I was surprised since I wasn't expecting this book to be a "coming-out" story.  But at the same time, it's really not.  So we don't know if "you" is a girl or boy.  We don't know exactly what Phyre's sexual orientation is.  We don't even know if her feelings for a woman was just a passing phase or not.  We don't know all these things but in the end, it doesn't matter.  The fact that all these things remain ambiguous shows us just how unnecessary these labels really are.  The only thing that defines Phyre are her feelings.  

Between You & Me is first and foremost a book about falling in love.  It definitely will also bring up discussion about LGBTQ issues.  Calin does a splendid job of making a story about a girl with complicated feelings so deliciously simple.  

I give it a 4.5/5


HOLY COW.  Marisa Calin herself emailed me about this book review and it is now on her website under the "Reviews" section.  You can submit your own reviews too at

Monday, July 9, 2012

10 Hottest Men In Fiction

Move aside Edward Cullen and Christian Grey.  Here are my picks for the hottest fictional men in literature!

1.  Mr. Darcy (Pride and Prejudice by Jane Austen)

I think every girl who has read Pride and Prejudice or has even just seen the movie falls in love with Mr. Darcy.  No joke.  When we first meet him, he is gruff and disagreeable.  But we see his stone exterior start to crack as he starts falling for Elizabeth Bennett, revealing a kind, intelligent and vulnerable man.  Who doesn't want to be the girl who changes a man like that?    

Colin Firth from the 1995 mini-series

Matthew Macfadyen from the 2005 film

2.  Jay Gatsby (The Great Gatsby by F. Scott Fitzgerald)

Jay Gatsby is the ultimate romantic, staying loyal to his love for years, even changing his entire persona just so they could be together.  That entire empire of riches he's built?  Not for his own monetary gain but just so he'll be rich enough for Daisy.  He also throws the best parties and has nice shirts.  What more can you ask for?

Leonardo DiCaprio as Gatsby in upcoming 2012 film

3.  Rhett Butler (Gone With the Wind by Margaret Mitchell)

Rhett is hopelessly devoted to Scarlett O'Hara, even when she fails to see his depth of affection for her time after time.  He loves Scarlett for her spirit and personality and not just for her beauty.  Time after time, he helps others, including Scarlett while risking his own life.  His devotion and selflessness earns this Southern gentleman a spot on this list.

Played by Clark Gable in 1939 film

4.  Severus Snape (Harry Potter series by J.K Rowling)


If you even have to ask why Snape is on this list, you need to get off this planet (but actually).  He's hopeless devoted to his childhood love.  His love for her has never lost it's intensity, even when unrequited.  Even after her untimely death, he shows his love for her by risking his own life and protecting her son Harry Potter, even though he despises him.  His last action was to look into her eyes, well Harry's that he inherited from his mother.    

5.  Finnick Odair (Hunger Games trilogy by Suzanne Collins)

Even though Finnick has all the women in Panem lusting for him, there is only one girl in his life and that is Annie Cresta.  Finnick is devoted enough to make the romantic in me swoon.  He's also humorous and easy-going with just enough flirtatiousness.  And hey, the thought of Finnick wearing nothing but a fishing net gives me tingles in funny places.

James Gaisford, from the Youtube web series, is the PERFECT Finnick

6.  Atticus Finch (To Kill A Mockingbird by Harper Lee)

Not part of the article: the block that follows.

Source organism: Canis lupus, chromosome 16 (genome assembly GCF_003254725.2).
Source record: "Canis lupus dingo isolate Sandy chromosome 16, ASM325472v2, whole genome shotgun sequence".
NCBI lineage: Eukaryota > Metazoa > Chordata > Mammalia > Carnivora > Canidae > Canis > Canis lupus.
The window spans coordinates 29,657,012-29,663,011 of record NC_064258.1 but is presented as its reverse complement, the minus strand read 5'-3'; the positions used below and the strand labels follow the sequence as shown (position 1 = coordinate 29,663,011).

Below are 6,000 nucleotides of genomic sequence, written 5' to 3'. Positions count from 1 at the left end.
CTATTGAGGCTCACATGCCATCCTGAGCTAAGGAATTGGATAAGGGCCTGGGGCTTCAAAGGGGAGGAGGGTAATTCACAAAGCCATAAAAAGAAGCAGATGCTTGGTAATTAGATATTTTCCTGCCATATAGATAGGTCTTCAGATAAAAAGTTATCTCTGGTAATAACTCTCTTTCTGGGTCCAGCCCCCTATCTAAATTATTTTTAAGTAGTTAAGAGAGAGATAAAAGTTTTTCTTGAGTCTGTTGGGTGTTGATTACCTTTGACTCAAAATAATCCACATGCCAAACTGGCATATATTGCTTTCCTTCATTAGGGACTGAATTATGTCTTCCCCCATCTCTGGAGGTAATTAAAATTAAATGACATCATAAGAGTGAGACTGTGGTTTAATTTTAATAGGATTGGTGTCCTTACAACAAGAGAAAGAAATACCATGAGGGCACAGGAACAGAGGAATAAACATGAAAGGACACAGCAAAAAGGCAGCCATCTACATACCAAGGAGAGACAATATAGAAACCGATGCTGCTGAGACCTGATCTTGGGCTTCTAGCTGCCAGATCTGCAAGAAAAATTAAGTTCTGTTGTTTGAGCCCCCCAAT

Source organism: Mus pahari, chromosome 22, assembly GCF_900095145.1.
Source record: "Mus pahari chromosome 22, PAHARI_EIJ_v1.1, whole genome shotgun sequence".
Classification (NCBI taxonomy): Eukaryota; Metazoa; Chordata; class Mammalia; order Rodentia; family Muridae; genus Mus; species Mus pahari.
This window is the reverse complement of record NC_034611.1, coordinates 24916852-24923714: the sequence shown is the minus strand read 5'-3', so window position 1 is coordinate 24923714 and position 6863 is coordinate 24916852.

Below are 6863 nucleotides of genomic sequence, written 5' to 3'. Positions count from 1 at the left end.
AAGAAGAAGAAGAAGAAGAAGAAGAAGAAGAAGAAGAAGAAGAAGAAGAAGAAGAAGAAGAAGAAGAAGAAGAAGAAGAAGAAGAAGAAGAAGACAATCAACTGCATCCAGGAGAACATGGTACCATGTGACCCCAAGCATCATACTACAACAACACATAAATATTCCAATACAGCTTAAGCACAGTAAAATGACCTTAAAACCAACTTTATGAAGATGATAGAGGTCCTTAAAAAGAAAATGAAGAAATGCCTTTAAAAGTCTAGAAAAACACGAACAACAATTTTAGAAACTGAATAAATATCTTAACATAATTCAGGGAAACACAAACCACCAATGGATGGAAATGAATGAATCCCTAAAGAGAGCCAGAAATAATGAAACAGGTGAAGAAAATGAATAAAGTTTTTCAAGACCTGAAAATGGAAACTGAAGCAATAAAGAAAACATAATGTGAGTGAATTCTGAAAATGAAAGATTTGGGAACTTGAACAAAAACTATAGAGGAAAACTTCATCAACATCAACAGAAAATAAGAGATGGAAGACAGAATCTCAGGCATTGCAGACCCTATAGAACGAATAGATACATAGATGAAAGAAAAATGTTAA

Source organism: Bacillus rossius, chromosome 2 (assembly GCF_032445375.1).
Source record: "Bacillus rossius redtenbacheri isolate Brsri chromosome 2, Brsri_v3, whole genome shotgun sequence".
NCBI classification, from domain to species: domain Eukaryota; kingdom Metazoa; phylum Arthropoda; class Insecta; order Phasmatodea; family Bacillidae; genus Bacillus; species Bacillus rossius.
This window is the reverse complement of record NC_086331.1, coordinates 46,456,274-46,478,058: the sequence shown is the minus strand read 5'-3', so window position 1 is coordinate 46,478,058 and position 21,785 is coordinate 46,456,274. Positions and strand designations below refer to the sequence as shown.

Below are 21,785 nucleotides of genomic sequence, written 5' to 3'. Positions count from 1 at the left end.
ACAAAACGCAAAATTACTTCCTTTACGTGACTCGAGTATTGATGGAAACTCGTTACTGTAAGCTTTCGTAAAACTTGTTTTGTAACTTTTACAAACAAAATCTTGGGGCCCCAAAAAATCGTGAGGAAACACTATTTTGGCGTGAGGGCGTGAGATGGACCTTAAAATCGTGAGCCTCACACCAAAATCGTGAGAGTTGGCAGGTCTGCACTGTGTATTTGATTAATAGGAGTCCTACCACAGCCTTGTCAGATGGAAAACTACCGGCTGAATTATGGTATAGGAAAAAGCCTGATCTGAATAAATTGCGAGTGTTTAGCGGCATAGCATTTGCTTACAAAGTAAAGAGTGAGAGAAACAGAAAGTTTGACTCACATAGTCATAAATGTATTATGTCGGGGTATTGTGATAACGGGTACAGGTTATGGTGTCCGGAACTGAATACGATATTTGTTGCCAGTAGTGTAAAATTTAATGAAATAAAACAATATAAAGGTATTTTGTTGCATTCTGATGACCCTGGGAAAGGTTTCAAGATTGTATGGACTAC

Atticus Finch is honest, has integrity and does the right thing.  He sticks to his beliefs, even when he's standing alone.  He basically represents goodness and truth in the book.  We could have intelligent conversations about morals and philosophy which is always fun.  Atticus is also a good father and that's hot.

Atticus Finch, played by Gregory Peck, in 1962 film

7.  Gale Hawthorne/Peeta Mellark (The Hunger Games trilogy by Suzanne Collins)

Since there's been so much discussion of "Team Peeta" and "Team Gale", now both of them are basically the same to me.  I'm Team Bothofthem!  Gale is the perfect best friend.  He's there for you and you can talk to him about anything.  Peeta is the perfect knight in shining armor.  He'll be there to protect you if you need it. Plus he can bake and that's also hot.

Liam Hemsworth as Gale in the 2012 film

Josh Hutcherson as Peeta in the 2012 film

8.  Minho (Maze Runner series by James Dashner)

Minho is one of the most badass characters in Young Adult fiction.  He is the keeper of the Runners in The Maze Runner and takes on a leadership role among the boys in the Glade.  He's described as being muscular.  He's also sarcastic, loyal and the voice of reason, all at the same time.

Derek Mio is how I've always imagined Minho

9. Gilbert Blythe (Anne of Green Gables series by L.M Montgomery)

Popular with the girls and knowing it, Gilbert first appears to the reader to be be immature and into himself.  He likes Anne from the moment he sees her but gets her attention the wrong way (making fun of her gingerness... not a good pickup line).  He matures and becomes more selfless, giving up a job so Anne can stay with Marilla.  He can call me "carrots" anytime (even though I'm a brunette).

10. Cedric Diggory (Harry Potter and the Goblet of Fire by J.K Rowling)

Cedric Diggory is basically the perfect "nice guy", embodying all the traits of a true Hufflepuff. He plays fair and is modest. He is hard-working and quite the Quidditch player. He is also loyal and a good friend to others, described as "good and kind and brave" by Dumbledore after his untimely death. And come on, Cedric gives me an excuse to swoon over Robert Pattinson without being called a Twihard.

Robert Pattinson as Cedric in Harry Potter and the Goblet of Fire

Well there it is!  Did I miss anybody?  Which fictional character (male or female) makes YOU swoon?  Comment below!

Saturday, July 7, 2012

Tattly Mini Review + My FIRST subscription delivery

"Who says forever is better?"

Eight tattoos and canvas bag :)